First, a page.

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River Valley Will Miss its Scrapyard Poet

September 16, 1989

You could say that Morrie Miller was a bear of a man but you'd only say that if the bear you had in mind was Gentle Ben. Morrie was a friendly giant who towered over other men and had the build and the athletic grace of an NFL linebacker. Give him a sword and shield and — with his curly locks and his powerful frame — he would've looked like a proud Jewish warrior right out of a Biblical epic. But underneath all those muscles was the soul of a happy poet.

Morrie Miller was the only doctor of education I've ever known who made a living running a scrapyard. Most people don't prepare for a career crushing wrecked automobiles by studying for a Ph.D. at the University of Minnesota. But Morrie made it work for him when he returned from the groves of academia to his family's salvage yard in Winona. It might not have been Morrie's first choice, but choice had little to do with it: His mother needed help running the business.

Morrie put away his professor's sweaters and put on his work boots and his hard hat. He never looked back, but the university's loss was Winona's gain. Never has there been a more erudite scrap man.

He showed me around the yard once, explaining how this or that machine could shred how many tons of steel in how many minutes. He had bemused affection for the scrap business and when he explained how it worked, he could make it sound like the most fascinating business on Earth. Then he'd smile the big, goofy smile that was his trademark and let you know he really didn't take scrap — or himself — too seriously.

The scrapyard was the family business and it didn't have to be prestigious. It supported the family, it was honest work and it was good enough for Morrie. But Morrie's soul could not be contained behind the fences of any scrapyard.

Morrie was an enthusiast who loved life and lived the life he loved. He liked to talk about politics and things that were going on in the world and his mind was open to new ideas as it was inquisitive. He could play touch football with the zest of a fraternity boy and he knew how to party like one, too. He made friends fast and they often remained fast friends.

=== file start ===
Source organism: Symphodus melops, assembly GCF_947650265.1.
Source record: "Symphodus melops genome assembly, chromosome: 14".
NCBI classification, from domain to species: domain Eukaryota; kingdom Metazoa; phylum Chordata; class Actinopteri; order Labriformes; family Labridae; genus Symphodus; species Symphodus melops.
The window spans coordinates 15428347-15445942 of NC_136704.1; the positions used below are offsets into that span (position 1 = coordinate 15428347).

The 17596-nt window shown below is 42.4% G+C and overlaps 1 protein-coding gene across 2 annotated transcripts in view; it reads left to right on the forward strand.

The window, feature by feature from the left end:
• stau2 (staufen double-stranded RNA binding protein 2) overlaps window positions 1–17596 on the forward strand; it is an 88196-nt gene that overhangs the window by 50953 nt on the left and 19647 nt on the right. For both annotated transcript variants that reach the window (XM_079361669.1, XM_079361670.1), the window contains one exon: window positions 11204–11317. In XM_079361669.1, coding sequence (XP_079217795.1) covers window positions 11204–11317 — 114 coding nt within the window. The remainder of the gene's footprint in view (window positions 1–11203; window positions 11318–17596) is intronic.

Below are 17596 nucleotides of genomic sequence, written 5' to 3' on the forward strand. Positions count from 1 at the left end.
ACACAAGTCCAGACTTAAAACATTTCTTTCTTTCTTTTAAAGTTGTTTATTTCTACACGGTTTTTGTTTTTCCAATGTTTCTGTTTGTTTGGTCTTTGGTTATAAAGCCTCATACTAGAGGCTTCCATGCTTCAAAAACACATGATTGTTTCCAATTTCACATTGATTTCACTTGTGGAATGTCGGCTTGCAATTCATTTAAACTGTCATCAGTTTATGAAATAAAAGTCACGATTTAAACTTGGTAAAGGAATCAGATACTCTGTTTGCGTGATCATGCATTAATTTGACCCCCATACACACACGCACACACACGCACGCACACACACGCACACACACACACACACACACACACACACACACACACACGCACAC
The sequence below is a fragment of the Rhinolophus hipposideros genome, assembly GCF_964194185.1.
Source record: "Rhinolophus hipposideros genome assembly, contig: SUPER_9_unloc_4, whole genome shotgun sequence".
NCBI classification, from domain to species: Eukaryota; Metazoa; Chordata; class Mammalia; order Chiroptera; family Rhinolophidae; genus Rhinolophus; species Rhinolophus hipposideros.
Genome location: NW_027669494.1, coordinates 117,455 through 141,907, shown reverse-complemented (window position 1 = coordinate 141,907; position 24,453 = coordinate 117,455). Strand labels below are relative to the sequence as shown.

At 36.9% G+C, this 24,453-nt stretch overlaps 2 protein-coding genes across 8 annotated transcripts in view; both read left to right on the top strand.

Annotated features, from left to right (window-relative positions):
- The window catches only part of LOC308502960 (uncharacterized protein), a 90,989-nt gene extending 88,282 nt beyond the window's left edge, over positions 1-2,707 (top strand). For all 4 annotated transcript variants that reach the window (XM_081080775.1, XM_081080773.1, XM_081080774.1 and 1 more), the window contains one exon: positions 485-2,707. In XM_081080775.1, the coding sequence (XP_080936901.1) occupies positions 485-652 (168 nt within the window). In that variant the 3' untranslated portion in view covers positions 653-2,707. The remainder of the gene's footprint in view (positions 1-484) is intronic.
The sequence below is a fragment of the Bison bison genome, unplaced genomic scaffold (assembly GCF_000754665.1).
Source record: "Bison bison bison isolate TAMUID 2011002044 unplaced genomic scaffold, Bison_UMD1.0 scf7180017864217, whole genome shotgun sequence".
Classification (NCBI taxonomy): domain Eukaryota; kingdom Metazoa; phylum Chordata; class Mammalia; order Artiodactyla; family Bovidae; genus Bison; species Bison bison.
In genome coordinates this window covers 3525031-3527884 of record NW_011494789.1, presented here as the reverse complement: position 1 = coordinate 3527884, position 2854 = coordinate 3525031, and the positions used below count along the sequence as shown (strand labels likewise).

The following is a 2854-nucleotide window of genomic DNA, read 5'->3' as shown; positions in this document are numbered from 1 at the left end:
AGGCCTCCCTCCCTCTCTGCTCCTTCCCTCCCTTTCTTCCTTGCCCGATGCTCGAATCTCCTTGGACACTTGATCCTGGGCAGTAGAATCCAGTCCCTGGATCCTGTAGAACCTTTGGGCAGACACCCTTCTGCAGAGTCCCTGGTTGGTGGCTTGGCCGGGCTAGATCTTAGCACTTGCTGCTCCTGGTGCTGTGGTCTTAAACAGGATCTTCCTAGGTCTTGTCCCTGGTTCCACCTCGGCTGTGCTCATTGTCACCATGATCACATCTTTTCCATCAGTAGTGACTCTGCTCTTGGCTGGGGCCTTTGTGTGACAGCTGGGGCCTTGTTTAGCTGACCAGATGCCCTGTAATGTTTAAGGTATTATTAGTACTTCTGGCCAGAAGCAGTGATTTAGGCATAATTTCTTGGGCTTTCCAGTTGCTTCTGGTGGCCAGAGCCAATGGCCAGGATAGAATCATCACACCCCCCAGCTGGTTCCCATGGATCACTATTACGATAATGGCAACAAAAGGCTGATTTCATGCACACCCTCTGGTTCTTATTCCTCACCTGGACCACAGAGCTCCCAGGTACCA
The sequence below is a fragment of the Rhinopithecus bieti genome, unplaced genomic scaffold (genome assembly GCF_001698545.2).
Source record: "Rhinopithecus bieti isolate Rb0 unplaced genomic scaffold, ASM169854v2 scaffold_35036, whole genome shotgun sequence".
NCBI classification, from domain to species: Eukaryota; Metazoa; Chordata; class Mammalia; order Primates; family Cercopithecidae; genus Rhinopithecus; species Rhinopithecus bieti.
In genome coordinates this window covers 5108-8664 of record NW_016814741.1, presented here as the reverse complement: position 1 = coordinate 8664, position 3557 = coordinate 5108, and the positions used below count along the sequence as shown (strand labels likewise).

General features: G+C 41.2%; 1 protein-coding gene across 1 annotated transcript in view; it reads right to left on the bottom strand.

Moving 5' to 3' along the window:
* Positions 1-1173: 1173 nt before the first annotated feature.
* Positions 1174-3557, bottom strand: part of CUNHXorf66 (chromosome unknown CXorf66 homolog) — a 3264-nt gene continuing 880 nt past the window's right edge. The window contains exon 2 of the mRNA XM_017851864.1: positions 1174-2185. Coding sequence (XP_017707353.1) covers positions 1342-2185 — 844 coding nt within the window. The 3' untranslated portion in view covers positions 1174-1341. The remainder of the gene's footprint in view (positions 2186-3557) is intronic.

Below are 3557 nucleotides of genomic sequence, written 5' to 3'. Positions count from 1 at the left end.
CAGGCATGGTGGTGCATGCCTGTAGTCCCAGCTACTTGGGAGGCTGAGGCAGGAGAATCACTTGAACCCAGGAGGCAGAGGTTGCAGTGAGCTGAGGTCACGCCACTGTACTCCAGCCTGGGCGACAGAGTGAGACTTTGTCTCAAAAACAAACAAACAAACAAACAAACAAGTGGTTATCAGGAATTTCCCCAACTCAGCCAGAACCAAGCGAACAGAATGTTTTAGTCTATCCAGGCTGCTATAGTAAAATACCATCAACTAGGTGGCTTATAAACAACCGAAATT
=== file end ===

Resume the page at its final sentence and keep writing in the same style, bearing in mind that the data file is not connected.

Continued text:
Morrie liked to take his friends on tours of old Winona, pointing out the places where speakeasies and bordellos operated when Winona was less sedate than it is today. He would tell the city's story in a can-you-believe-it? tone of voice that conveyed his own charming naivete along with the history.

More than most people in an age when loyalty to a place is out of fashion, Morrie Miller's life was rooted in a place: in Winona and along the bluff-lined valley of the Mississippi.

It is impossible to think of Morrie Miller without conjuring up the images of the river. Morrie loved the river. He lived at its edge, the river flowing just outside his back door and the wooded bluffs across the channel rising in splendor before him. Morrie took his tranquility from the unceasing rhythm and power of the Mississippi and let himself be enchanted by its moods. Often, he would jog to the crest of the bluffs that loomed up behind his house and gaze down on what he considered the cradle of God's loveliness in Minnesota.

After he met Cindy Ferguson, Morrie chose to announce their marriage by sharing his passion for the river with all of the couple's friends. One exquisite May evening, when the setting sun set fire to the river valley, Morrie and Cindy chartered a paddle-wheeler to carry their celebration along the river, casting their pledge and the promise of their lives together on the flowing waters.

It was a beautiful voyage. But for Morrie, it is over. He died Wednesday at 45, his proud athlete's body worn out by a struggle with a rare form of cancer. Behind him, at the river's edge, he leaves Cindy and two young children, Sarah and Jacob.

It's no use wondering why bad things happen to good people. Too often, they do. Morrie knew that. So when a friend dies, all you can do is offer your prayers. That, and celebrate the goodness that was in him and the magic and love that a person like Morrie shared with those whose lives he touched.

They will miss Morrie Miller along the banks of the Mississippi, and they will miss his humor and his gentleness in the scrapyard. I will miss him, too.